President Trump’s Wall, a Mexican Standoff and World War III


President Trump’s Wall, a Mexican Standoff and World War III

Why Donald Trump’s trade war could lead to World War III

If United States President Donald Trump’s inauguration speech on January 20 was a pistol shot heard around the world, then the diplomatic spat with Mexican President Enrique Peña Nieto may foreshadow the first of many shootouts.

“We assembled here today are issuing a new decree to be heard in every city, in every foreign capital, and in every hall of power,” America’s new president told his citizens during his first presidential speech. “From this day forward, a new vision will govern our land.

“America first.”

The president continued: “Every decision on trade, on taxes, on immigration, on foreign affairs will be made to benefit American workers and American families. We must protect our borders from the ravages of other countries making our products, stealing our companies, and destroying our jobs. Protection will lead to great prosperity and strength. I will fight for you with every breath in my body, and I will never ever let you down” (emphasis added throughout).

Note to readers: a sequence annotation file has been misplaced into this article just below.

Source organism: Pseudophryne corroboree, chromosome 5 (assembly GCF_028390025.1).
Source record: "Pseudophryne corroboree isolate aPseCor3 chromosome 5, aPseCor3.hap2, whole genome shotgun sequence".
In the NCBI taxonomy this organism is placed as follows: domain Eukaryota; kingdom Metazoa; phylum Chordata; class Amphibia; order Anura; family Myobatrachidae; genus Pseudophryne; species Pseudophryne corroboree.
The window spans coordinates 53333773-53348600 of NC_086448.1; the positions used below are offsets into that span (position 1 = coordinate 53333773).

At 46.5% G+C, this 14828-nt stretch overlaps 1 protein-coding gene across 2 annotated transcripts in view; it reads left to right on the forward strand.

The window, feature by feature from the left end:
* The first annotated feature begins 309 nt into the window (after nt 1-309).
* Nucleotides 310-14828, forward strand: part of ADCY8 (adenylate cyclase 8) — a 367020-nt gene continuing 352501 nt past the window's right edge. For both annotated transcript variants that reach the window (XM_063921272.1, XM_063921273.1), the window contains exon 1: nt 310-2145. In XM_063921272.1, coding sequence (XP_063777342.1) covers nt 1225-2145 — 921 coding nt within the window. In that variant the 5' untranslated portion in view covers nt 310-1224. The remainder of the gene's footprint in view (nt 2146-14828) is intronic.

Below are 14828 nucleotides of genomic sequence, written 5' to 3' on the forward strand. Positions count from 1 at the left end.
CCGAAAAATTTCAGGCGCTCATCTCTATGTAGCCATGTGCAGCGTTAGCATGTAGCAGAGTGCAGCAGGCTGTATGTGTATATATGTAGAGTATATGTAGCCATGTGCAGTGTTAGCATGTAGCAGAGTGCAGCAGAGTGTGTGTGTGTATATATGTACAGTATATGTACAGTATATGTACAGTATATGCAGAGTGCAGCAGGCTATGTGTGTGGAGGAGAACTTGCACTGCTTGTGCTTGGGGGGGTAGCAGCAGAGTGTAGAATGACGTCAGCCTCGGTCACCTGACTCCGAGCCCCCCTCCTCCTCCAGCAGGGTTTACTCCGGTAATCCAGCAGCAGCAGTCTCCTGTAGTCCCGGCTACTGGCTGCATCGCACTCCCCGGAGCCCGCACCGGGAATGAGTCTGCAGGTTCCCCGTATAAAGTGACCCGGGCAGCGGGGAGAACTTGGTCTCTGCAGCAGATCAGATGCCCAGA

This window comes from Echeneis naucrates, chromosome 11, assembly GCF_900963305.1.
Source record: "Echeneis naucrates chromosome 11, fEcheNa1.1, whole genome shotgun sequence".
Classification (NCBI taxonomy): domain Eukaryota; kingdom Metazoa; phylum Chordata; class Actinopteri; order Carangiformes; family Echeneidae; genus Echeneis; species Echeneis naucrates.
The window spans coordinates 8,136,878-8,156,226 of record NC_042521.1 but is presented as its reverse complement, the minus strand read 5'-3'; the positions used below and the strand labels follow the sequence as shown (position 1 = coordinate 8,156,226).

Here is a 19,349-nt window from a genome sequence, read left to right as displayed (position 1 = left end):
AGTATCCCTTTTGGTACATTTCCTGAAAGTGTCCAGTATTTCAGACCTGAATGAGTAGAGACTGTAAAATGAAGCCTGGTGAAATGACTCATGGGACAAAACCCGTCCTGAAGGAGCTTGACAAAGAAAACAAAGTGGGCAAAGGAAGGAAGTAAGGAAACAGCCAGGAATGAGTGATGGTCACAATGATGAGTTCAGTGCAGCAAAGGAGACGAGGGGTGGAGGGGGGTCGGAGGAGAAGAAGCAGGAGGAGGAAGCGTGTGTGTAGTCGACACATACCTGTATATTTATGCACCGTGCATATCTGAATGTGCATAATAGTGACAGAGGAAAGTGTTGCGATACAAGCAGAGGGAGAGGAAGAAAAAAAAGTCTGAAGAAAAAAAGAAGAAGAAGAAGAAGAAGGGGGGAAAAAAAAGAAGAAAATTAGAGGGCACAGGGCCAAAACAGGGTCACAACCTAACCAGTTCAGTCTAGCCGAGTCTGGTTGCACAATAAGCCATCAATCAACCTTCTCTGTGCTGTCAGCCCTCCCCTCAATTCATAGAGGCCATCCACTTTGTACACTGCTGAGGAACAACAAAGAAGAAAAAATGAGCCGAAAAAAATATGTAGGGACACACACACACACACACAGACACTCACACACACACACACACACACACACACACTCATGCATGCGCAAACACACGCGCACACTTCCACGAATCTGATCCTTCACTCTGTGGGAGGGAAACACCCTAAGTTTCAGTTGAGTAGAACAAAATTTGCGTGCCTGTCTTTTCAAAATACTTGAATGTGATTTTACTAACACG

In his speech, President Trump passionately identified problems: single mothers and children trapped in crime-ridden inner city poverty; an education system stuffed with money yet failing to educate; a broken economy that has left rusted out factories scattered like tombstones across America.

For many decades, we’ve enriched foreign industry at the expense of American industry …. And spent trillions and trillions of dollars overseas while America’s infrastructure has fallen into disrepair and decay. We’ve made other countries rich, while the wealth, strength and confidence of our country has dissipated over the horizon.One by one, the factories shuttered and left our shores, with not even a thought about the millions and millions of American workers that were left behind. The wealth of our middle class has been ripped from their homes and then redistributed all across the world.

Problems identified. But what about President Trump’s solutions?

Build the Wall

“The U.S. has a 60 billion dollar trade deficit with Mexico. It has been a one-sided deal from the beginning of nafta with massive numbers …,” tweeted America’s president just days after his speech. “If Mexico is unwilling to pay for the badly needed wall, then it would be better to cancel the upcoming meeting,” he said.

It didn’t take long for President Nieto to respond.

Cancel it then.